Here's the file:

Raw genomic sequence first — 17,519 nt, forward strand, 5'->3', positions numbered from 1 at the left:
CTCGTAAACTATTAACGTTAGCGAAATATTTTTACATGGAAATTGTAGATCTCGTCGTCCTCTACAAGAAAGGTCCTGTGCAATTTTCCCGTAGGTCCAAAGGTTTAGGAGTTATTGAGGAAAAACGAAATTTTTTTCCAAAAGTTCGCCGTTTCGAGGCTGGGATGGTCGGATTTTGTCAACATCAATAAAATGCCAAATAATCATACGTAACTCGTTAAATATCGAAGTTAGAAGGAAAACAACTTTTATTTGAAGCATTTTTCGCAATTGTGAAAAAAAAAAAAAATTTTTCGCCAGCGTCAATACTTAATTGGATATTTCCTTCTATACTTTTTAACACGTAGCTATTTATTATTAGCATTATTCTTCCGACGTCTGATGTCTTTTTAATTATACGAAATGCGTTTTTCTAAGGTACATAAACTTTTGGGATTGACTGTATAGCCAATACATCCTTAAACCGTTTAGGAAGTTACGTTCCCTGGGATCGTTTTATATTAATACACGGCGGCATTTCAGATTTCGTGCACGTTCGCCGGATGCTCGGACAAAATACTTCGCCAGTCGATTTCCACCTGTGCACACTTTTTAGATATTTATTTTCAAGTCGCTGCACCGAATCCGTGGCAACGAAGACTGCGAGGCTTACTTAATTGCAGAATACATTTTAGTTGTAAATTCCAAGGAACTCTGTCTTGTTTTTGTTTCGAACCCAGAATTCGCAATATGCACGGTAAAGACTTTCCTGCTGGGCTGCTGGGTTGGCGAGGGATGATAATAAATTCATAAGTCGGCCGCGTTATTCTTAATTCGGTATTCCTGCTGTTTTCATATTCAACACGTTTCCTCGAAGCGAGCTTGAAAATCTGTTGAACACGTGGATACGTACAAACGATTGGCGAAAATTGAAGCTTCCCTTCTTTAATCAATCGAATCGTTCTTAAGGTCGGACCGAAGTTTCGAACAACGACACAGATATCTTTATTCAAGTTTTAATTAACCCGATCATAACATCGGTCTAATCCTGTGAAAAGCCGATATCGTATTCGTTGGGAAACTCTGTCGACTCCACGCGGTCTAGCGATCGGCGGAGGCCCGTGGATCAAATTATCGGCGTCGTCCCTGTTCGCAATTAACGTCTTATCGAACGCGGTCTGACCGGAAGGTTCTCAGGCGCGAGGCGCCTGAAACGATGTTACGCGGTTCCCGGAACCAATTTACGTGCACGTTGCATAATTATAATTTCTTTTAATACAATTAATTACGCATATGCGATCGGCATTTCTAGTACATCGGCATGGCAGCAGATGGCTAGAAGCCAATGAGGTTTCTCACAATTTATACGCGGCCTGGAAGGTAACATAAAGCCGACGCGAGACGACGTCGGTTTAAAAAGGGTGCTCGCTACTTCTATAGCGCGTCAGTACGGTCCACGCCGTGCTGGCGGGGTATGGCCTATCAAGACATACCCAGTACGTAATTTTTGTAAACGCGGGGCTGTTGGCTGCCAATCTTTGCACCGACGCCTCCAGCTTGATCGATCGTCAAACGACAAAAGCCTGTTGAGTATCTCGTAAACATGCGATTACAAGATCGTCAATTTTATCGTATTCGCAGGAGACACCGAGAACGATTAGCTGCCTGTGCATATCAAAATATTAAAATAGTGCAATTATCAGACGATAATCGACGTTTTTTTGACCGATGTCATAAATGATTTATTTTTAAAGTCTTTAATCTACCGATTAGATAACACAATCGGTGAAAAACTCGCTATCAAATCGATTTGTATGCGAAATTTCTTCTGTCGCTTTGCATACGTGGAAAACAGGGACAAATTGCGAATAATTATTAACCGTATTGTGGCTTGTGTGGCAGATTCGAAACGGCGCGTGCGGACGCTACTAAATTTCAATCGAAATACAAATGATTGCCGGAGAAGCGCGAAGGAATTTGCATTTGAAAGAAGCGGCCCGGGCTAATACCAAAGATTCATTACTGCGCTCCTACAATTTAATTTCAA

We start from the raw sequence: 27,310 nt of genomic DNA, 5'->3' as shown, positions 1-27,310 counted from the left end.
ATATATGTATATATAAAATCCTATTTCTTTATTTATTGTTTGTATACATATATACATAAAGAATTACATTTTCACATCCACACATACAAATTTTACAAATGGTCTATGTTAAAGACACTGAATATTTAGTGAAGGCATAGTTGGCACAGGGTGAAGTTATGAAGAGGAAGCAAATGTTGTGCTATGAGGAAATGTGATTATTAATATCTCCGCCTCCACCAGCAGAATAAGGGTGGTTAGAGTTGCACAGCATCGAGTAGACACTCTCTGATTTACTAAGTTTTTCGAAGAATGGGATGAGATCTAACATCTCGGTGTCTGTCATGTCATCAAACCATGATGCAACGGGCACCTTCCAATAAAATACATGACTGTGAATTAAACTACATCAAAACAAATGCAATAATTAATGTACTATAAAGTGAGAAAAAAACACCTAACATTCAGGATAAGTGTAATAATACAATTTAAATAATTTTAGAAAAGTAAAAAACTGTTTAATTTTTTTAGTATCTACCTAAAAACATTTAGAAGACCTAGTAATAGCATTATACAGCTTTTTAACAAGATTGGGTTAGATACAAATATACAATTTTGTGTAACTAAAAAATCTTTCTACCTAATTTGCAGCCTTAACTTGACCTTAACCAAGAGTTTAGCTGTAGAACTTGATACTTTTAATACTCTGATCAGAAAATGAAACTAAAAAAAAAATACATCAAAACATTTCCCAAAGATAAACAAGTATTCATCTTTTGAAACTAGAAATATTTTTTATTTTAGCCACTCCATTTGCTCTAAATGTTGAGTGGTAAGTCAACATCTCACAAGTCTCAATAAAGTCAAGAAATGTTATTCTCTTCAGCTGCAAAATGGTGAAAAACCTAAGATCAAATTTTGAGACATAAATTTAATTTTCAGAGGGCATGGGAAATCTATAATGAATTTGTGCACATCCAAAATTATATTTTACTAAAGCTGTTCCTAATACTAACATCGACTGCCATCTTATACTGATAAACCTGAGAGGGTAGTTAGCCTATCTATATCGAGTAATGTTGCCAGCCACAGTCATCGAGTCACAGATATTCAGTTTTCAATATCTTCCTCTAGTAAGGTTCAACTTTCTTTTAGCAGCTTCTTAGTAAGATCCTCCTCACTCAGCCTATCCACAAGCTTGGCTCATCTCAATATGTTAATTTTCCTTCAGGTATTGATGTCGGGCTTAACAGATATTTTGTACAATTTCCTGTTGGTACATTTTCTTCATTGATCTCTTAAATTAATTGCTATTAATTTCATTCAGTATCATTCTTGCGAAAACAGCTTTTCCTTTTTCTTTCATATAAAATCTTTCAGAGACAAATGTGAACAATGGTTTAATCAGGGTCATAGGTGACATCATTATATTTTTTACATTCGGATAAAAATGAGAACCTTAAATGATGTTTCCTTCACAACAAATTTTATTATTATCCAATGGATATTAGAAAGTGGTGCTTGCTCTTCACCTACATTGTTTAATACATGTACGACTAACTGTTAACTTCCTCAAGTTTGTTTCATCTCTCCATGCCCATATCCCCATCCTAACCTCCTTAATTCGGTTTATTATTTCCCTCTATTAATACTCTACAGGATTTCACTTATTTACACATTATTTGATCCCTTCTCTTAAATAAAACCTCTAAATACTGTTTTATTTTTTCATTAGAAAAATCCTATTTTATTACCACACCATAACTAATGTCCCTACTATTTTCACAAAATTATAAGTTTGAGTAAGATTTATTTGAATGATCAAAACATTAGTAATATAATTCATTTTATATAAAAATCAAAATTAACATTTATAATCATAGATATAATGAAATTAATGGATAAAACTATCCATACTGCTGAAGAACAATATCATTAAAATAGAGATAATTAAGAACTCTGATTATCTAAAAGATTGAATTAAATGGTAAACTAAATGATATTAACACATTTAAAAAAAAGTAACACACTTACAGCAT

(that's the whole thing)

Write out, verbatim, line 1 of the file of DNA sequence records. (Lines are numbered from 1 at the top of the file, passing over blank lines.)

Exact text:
Raw genomic sequence first — 17,519 nt, forward strand, 5'->3', positions numbered from 1 at the left: